“We are deeply saddened by this,” said publisher Jerry Brady, president of the Journal and Post Company, which has been managing the newspaper since May 1. “All of us who tried to save the Journal and its long tradition gave it our best shot. However time and capital ran out on us. Sale to the Express was the best course open at this time.”

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Two weeks from now we’ll have a much clearer idea of how well the various pollsters did, which will be notable in some races. In the case of the Idaho 1st House District, where Republican incumbent Bill Sali is being pressed by Democrat Walt Minnick, polls are all over the place.

But one out today in that race, from SurveyUSA, has some especially interesting crosstab information – if it pans out. (The poll was conducted last weekend; 4-point margin of error). From the descriptive sheet:

For Sali, the problems are acute, and assailing him from several directions, with the numbers suggesting that the freshman Congressman is his own worst enemy.

Despite the fact that Republican presidential nominee Sen. John McCain (Ariz.) led Sen. Barack Obama (D-Ill.) in Idaho’s 1st district, 57 percent to 37 percent, Sali not only trailed Minnick in the horse race, his net favorable rating was the same as Obama’s: minus-14. The survey found Sali’s favorable/unfavorable rating to be 33 percent/47 percent, and revealed Obama’s to be 37 percent/51 percent.

Conversely, Minnick’s net favorable rating was a solid plus-22 — the same as McCain’s. The poll showed Minnick’s favorable/unfavorable rating to be 45 percent/ 23 percent, and McCain’s to be 53 percent/ 31 percent.

Furthering the narrative that Minnick’s position in the lead might be more a function of Sali’s negatives than the Republican Party’s problems nationally, the GOP was still seen as “best equipped to handle the economy” in this poll by a margin of 54 percent to 37 percent.

Among the survey’s additional findings: Bush’s approval rating in the district was 35 percent, with 56 percent disapproving; Congress’ approval rating is an abysmal 9 percent, with 78 disapproving — the lowest in any poll conducted for Roll Call this year.

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Sarah Palin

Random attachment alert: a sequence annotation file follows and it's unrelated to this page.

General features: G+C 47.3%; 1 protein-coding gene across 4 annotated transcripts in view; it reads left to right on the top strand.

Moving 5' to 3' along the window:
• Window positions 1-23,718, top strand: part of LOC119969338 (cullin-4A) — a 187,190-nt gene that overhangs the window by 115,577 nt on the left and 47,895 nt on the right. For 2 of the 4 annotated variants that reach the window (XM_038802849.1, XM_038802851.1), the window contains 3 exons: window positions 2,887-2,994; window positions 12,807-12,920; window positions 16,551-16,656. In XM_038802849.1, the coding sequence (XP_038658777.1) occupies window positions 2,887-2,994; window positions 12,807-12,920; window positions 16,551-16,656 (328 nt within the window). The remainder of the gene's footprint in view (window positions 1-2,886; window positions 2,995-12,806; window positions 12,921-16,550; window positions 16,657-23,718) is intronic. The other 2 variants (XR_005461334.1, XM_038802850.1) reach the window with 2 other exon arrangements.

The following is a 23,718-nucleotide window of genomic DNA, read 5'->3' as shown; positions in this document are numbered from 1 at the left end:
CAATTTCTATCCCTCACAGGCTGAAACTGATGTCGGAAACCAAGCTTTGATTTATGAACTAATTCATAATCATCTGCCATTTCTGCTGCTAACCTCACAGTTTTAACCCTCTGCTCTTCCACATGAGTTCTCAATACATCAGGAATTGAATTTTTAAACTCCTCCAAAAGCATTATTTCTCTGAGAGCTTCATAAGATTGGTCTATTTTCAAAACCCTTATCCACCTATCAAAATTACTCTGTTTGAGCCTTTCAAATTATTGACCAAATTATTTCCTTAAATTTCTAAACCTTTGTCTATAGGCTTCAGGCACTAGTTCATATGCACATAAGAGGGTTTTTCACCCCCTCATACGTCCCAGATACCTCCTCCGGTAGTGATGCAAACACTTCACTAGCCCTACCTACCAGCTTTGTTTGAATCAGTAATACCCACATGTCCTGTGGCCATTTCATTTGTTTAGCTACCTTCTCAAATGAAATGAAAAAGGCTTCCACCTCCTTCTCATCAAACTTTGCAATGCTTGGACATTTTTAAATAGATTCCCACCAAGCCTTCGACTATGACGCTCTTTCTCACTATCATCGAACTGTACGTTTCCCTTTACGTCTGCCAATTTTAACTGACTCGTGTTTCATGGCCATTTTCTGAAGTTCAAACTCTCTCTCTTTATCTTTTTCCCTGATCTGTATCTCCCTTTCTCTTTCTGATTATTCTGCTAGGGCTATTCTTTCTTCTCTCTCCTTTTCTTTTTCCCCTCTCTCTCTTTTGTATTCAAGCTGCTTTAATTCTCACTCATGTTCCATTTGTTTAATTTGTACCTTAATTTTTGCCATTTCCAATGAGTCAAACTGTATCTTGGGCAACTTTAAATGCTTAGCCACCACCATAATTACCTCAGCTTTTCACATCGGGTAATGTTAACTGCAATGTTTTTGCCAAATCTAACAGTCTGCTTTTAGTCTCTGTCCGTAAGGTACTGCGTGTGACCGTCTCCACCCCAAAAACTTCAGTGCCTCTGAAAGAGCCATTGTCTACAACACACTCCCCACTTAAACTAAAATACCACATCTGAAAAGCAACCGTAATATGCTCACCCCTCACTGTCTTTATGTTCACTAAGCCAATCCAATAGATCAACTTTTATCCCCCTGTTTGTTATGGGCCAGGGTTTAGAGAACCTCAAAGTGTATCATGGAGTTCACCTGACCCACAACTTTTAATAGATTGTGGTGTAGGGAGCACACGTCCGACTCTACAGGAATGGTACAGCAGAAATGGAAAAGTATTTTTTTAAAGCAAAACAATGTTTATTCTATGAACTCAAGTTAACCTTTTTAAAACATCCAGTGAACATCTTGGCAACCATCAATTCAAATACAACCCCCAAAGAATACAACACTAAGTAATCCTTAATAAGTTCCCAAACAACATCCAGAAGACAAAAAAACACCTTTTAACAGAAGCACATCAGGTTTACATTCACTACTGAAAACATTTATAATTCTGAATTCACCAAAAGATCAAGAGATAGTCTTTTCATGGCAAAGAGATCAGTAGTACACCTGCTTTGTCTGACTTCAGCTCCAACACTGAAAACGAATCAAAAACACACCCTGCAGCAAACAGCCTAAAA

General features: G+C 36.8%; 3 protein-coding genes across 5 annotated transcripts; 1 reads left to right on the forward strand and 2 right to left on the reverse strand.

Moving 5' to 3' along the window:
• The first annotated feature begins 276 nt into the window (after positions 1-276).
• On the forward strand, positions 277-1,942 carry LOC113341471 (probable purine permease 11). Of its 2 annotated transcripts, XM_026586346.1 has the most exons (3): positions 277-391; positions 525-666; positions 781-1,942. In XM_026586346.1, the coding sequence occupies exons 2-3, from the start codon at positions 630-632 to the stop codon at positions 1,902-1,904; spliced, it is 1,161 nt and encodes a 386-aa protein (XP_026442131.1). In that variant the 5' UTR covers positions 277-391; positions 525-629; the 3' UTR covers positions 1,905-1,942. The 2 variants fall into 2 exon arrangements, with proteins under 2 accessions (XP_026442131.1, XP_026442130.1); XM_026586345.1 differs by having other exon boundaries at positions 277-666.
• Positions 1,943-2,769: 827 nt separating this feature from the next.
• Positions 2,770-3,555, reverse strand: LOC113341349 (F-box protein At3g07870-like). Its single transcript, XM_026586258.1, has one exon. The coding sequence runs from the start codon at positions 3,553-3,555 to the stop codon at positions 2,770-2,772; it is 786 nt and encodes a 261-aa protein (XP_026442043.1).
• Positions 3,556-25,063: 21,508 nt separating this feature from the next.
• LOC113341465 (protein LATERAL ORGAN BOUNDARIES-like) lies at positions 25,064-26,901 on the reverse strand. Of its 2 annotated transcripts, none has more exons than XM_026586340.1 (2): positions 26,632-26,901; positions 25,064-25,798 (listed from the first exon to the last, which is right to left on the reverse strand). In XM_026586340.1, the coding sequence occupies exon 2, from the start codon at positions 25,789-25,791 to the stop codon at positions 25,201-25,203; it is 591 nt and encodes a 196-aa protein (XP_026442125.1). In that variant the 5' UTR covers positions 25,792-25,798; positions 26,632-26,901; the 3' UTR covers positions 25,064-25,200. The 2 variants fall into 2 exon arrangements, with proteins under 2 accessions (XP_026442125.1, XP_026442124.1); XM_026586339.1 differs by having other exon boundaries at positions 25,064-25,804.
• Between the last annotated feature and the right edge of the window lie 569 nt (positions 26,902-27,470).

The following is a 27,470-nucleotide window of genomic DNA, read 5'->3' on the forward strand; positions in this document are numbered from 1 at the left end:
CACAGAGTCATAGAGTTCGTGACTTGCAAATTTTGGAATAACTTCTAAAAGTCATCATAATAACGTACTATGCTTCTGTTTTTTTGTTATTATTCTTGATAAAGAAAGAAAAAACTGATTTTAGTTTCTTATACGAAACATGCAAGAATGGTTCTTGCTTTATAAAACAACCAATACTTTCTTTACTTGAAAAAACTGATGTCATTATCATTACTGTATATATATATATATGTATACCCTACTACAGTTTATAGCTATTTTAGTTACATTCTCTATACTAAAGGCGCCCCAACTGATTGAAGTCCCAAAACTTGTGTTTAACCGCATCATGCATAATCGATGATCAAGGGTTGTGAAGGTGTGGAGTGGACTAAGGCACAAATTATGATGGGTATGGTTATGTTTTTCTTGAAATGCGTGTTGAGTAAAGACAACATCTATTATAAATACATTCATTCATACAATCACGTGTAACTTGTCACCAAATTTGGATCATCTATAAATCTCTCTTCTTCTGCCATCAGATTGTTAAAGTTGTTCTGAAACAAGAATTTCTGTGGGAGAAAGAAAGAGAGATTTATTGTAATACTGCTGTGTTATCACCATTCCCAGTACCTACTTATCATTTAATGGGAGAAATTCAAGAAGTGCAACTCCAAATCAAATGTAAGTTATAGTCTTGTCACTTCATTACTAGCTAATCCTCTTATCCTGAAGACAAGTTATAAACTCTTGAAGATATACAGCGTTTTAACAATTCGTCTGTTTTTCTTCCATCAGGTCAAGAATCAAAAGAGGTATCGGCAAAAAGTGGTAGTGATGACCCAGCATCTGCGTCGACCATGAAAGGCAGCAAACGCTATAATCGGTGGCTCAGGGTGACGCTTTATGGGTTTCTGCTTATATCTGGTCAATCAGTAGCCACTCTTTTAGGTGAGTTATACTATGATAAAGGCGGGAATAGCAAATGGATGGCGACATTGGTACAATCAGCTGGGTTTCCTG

Sarah Palin

We raised the question a while back having to do with vice-presidential candidate Sarah Palin‘s main link to Idaho, her time at North Idaho College and the University of Idaho. The question concerned her frequent changes of venue during her college years, involving thoe institutions and others in Alaska and Hawaii.

A piece in the Los Angeles Times today, looking into Palin’s college years, clears up some of that, and some more; it’s a good read for anyone interested in the connection. It isn’t especially either positive or negative, but it does fill in some curious gaps.

Her near-invisibility at the University of Idaho does remain a curiosity, though. Turns out that Jim Fisher, now editorial page editor at the Lewiston Tribune, once taught her in a 15-student upper-level class, but doesn’t recall her at all. Neither does her academic advisor at UI.

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Finally, here’s the picture in Washington state, where as in Oregon the presidential is in no serious doubt, but the next top race – for governor – is genuinely close.

For governor (there being no U.S. Senate race in Washington this year):

And the closest U.S. House race, in District 8, with limited polling but an intriguing trend line:

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The presidential race in Oregon seems to be a progressively foregone conclusion, but that Senate race – albeit with a blue tilt – is absolutely a popcorn watch.